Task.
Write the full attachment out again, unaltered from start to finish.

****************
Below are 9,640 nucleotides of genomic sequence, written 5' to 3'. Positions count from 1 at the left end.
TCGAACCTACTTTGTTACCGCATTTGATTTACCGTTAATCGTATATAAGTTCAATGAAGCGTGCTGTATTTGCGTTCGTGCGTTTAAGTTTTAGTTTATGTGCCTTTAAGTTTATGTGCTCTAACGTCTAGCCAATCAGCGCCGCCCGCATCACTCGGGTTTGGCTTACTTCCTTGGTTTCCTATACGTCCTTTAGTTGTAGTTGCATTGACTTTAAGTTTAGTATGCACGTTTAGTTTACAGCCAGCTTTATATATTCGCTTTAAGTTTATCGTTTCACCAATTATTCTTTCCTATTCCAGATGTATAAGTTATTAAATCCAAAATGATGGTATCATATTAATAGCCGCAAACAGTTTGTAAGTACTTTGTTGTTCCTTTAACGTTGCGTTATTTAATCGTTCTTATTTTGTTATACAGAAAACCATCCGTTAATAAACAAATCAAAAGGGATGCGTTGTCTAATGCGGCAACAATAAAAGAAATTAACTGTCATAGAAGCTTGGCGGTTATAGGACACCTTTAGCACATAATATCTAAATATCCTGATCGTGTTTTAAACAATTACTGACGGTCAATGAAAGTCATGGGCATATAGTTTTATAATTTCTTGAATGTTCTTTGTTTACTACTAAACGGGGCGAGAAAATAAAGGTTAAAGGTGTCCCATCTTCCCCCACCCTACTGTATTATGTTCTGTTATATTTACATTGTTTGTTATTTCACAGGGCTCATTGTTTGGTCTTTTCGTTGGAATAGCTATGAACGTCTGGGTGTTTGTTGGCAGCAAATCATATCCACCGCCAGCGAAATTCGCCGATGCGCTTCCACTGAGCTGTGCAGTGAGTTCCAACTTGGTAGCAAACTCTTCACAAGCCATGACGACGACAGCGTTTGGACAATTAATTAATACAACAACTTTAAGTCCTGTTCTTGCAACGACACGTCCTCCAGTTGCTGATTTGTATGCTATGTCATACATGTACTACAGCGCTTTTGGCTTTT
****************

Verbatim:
Below are 9,640 nucleotides of genomic sequence, written 5' to 3'. Positions count from 1 at the left end.
TCGAACCTACTTTGTTACCGCATTTGATTTACCGTTAATCGTATATAAGTTCAATGAAGCGTGCTGTATTTGCGTTCGTGCGTTTAAGTTTTAGTTTATGTGCCTTTAAGTTTATGTGCTCTAACGTCTAGCCAATCAGCGCCGCCCGCATCACTCGGGTTTGGCTTACTTCCTTGGTTTCCTATACGTCCTTTAGTTGTAGTTGCATTGACTTTAAGTTTAGTATGCACGTTTAGTTTACAGCCAGCTTTATATATTCGCTTTAAGTTTATCGTTTCACCAATTATTCTTTCCTATTCCAGATGTATAAGTTATTAAATCCAAAATGATGGTATCATATTAATAGCCGCAAACAGTTTGTAAGTACTTTGTTGTTCCTTTAACGTTGCGTTATTTAATCGTTCTTATTTTGTTATACAGAAAACCATCCGTTAATAAACAAATCAAAAGGGATGCGTTGTCTAATGCGGCAACAATAAAAGAAATTAACTGTCATAGAAGCTTGGCGGTTATAGGACACCTTTAGCACATAATATCTAAATATCCTGATCGTGTTTTAAACAATTACTGACGGTCAATGAAAGTCATGGGCATATAGTTTTATAATTTCTTGAATGTTCTTTGTTTACTACTAAACGGGGCGAGAAAATAAAGGTTAAAGGTGTCCCATCTTCCCCCACCCTACTGTATTATGTTCTGTTATATTTACATTGTTTGTTATTTCACAGGGCTCATTGTTTGGTCTTTTCGTTGGAATAGCTATGAACGTCTGGGTGTTTGTTGGCAGCAAATCATATCCACCGCCAGCGAAATTCGCCGATGCGCTTCCACTGAGCTGTGCAGTGAGTTCCAACTTGGTAGCAAACTCTTCACAAGCCATGACGACGACAGCGTTTGGACAATTAATTAATACAACAACTTTAAGTCCTGTTCTTGCAACGACACGTCCTCCAGTTGCTGATTTGTATGCTATGTCATACATGTACTACAGCGCTTTTGGCTTTT